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Himalayan Subtropical Pine Forests

Walk into the subtropical pine forests of the Himalayas, a beautiful paradise lost in time. The Himalayas sub tropical pine forests are confined to Nepal, Bhutan, states of Jammu and Kashmir, Himachal Pradesh, and Uttar Pradesh in northern India, and Pakistan in the west. They are the largest one in the Indo pacific region. The sub tropical pine forests are mainly classified into types – Lower Siwalik Chir Pine Forest and Upper (Himalayan) Chir pine forest. The variety of life forms i.e. Flora and fauna that occur in the subtropical pine forests presents the panorama of biological diversity along with its spectacular beauty and wild richness. Due to its unique geographical location and diverse topography its a paradise for the nature lovers.

Himalayan Subtropical Pine Forests Flora :
The vegetation of the Himalayan subtropical pine forests consists of pure pinus roxhurghii. Among the forests in the Himalayan region Shisham, Teak, Sal, Pine, fir, Juniper and Rhododendron are mostly seen. As one goes up to the forests, one encounters the several variety of medicinal herbs that are specially found in this region. The pine forests in the Himalayas frequently receives the fire and the burnt slopes supports the growth of rich grasses such as Arundinella setosa, Imperata cylindrica, Themeda anathera, and Cymbopogon distans and a number of shrubs such as species of Berberis, Rubus etc.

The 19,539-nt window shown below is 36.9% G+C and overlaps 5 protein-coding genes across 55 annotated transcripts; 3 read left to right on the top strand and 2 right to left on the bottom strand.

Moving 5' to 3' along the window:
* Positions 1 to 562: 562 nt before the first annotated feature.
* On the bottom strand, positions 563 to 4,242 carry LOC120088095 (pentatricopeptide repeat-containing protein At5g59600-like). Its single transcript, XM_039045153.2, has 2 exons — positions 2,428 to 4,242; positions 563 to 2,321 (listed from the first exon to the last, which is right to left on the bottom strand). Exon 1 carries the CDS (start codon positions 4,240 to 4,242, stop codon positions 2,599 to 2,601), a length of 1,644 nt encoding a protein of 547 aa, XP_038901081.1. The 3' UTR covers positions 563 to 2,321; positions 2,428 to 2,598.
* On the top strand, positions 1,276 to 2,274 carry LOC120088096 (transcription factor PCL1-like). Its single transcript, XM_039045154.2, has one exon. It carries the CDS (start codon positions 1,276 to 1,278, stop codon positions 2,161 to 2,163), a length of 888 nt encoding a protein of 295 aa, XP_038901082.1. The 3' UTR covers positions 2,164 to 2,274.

Fauna :
Interestingly, Nowhere as in the world you will find such a varied wildlife as in the Himalayan sub tropical pine forests. It is one of the most exciting areas as far as the floral and faunal assemblage is concerned. There are many rare and endangered species that are found in this region that included Asian Elephants (Elephas maximus), Clouded Leopard (Pardofelis nebulosa), Gaur (Bos gaurus), Golden Langur (Trachypithecus geei), Barking Deer (Muntiacus muntjak), Goral (Nemorhaedus goral), Yellow throated marten (Martes flavigula) and Patricoloured Flying Squirrel (Hylopetes alboniger). Due to the severe winter the animals generally migrate to the lower region of the Himalayas. Apart from that the region supports the rich species of birds and the most important it also comprises of eleven endangered species of birds.

Tribal population :
The jungles are home to the sizable population of indigenous people who continues to live in close association with nature and are still dependent on forests produce and resources for their livelihood. These people are still stick to their age old traditional, rituals , customs and values. Some of the major tribes that are found in the subtropical pine forests of the Himalayas includes Khasi, Garo, Jaintia, Lalung, Monpas and Rabha.

Serious threats to the subtropical pine forests :
Logging and cultivation in the Himalayan forests has push Rhinos, Tigers, Leopards and many other animals to extinction. Large portion of the forests in the region are being cut at the higher rate. Species of various plants and animals would soon disappear if proper conservation steps are nor taken immediately. Than the agricultural plots around the forests are serious threats to the various natural habitats of the animals.

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